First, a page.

The festivities of Spring Break can quickly turn into a medical crisis if too much alcohol is consumed, according to an emergency medicine expert at Baylor College of Medicine.
"Alcohol poisoning is a spectrum that ranges from impairment of judgment all the way to impairment of bodily functions," said Dr. Mark Escott, assistant professor of medicine in the section of emergency medicine at BCM.
When true alcohol poisoning happens, it depresses various bodily functions, including the ability to breathe and the gag reflex, which protects things from going into your airway.
"These are the two things we are most concerned about because they're most commonly associated with death from alcohol poisoning," Escott said.
Amount of alcohol
The amount of alcohol that leads to alcohol poisoning varies from person to person and can depend on a person's weight and how experienced they are with alcohol.
"It's easy for a younger, less experienced person to have more significant and serious effects," said Escott.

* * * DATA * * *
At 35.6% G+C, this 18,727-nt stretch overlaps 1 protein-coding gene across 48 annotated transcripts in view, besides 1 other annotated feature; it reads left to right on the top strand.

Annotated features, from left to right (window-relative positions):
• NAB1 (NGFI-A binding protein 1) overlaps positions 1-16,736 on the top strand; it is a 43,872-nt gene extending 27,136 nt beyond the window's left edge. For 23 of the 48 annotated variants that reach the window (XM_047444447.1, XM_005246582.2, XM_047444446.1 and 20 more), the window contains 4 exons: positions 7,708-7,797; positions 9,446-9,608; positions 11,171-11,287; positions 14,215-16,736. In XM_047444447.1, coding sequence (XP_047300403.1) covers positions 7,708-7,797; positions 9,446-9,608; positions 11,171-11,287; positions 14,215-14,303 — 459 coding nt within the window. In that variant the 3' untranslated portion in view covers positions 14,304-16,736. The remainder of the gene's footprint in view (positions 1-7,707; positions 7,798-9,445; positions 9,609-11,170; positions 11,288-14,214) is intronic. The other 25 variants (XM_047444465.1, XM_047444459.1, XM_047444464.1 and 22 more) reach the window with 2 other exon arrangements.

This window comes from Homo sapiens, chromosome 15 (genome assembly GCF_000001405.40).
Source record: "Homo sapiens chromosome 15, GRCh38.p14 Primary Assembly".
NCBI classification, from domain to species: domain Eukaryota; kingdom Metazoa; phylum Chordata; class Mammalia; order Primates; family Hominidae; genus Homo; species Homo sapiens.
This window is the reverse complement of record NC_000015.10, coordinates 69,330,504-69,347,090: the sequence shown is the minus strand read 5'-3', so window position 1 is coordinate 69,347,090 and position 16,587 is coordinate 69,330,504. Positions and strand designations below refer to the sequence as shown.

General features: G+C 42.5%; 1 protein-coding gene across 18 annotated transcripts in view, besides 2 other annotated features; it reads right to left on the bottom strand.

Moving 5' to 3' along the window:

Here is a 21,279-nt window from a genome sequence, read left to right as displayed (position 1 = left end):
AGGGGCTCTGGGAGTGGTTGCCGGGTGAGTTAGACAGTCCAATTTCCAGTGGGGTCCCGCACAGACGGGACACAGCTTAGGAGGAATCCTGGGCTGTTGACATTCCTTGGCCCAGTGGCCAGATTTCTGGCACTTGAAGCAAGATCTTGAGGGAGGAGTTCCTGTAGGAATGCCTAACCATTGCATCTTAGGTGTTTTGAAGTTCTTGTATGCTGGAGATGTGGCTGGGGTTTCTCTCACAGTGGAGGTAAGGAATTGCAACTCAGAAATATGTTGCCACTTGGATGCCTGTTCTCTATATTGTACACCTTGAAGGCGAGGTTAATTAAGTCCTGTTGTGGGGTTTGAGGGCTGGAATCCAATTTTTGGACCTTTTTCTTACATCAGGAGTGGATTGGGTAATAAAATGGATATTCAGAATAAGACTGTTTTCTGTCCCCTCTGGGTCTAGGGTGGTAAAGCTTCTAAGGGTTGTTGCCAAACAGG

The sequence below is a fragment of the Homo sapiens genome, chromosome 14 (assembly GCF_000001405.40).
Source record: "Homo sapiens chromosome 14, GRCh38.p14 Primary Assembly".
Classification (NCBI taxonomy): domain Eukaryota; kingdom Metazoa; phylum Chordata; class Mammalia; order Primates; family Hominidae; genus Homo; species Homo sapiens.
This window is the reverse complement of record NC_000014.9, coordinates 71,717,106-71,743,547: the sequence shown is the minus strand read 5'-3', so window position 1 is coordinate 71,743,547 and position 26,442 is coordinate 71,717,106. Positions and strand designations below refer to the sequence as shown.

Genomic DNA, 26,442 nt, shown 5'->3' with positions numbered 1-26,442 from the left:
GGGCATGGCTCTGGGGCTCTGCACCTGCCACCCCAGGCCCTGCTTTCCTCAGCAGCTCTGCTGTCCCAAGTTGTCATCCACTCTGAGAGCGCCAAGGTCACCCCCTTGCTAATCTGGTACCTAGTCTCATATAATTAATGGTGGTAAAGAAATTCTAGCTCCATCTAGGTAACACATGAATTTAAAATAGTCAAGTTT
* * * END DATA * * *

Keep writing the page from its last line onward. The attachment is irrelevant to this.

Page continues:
Signs of alcohol poisoning
Escott says to look out for the following serious signs of alcohol poisoning and seek help immediately:
- If the person is not responsive and their level of consciousness decreases
- If the person is vomiting along with a decreased level of consciousness
- If the person is having a seizure
- If the person's breathing is slowing
- If the person is in a dangerous place like a hot tub, pool or balcony
If you see these symptoms, Escott recommends calling 9-1-1 immediately, turning the person on their side and clearing any vomit out of their mouth to prevent choking.
"It's important to remember that someone can pass out before their alcohol level has reached its maximum level, and that's really dangerous," said Escott. "You should err on the side of caution and seek help if there is a concern."
Escott recommends being responsible about drinking and looking out for one another.
Data also shows that you're more likely to commit or be a victim of a crime when there's alcohol involved. "Be responsible for yourself and your friends, it's not worth risking your life," said Escott.